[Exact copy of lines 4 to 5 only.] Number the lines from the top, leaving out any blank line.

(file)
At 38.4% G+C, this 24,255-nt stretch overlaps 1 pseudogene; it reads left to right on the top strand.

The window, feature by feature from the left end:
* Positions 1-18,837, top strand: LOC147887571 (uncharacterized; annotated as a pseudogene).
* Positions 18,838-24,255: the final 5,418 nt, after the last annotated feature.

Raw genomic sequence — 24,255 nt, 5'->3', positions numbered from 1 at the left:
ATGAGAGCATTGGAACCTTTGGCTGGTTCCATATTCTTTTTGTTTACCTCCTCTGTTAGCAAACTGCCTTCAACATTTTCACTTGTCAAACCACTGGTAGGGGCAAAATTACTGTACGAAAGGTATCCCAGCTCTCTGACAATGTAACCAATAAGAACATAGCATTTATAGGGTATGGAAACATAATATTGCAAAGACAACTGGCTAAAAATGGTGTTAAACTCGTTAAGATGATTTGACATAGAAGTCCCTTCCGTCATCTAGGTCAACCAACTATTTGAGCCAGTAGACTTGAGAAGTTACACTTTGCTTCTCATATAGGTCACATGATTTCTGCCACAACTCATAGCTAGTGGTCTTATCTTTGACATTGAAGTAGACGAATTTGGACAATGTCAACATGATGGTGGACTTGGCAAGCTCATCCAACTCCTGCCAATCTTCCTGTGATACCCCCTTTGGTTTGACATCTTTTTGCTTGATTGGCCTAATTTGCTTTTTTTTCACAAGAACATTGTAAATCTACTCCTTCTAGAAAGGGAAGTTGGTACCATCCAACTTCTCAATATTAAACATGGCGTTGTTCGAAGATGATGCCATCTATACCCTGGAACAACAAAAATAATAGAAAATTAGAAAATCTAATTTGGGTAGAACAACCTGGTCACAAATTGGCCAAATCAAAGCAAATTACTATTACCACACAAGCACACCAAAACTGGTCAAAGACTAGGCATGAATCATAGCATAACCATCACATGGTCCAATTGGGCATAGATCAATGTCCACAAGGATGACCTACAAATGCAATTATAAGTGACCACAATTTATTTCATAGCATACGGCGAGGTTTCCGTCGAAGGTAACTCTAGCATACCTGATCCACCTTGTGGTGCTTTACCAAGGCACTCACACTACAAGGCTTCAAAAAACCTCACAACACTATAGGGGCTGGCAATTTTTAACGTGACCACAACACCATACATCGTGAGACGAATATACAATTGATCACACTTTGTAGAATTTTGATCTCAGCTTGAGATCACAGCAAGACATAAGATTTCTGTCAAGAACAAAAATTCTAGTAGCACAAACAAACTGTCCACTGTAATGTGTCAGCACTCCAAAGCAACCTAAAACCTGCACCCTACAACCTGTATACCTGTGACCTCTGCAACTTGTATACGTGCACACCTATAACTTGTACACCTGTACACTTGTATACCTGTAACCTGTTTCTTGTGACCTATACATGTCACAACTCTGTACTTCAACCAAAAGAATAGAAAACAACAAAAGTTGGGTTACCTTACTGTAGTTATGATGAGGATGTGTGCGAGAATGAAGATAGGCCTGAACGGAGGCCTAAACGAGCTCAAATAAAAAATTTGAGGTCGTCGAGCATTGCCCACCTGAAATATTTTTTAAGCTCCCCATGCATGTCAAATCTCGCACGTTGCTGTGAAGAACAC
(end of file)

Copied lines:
* Positions 18,838-24,255: the final 5,418 nt, after the last annotated feature.

Raw genomic sequence — 24,255 nt, 5'->3', positions numbered from 1 at the left: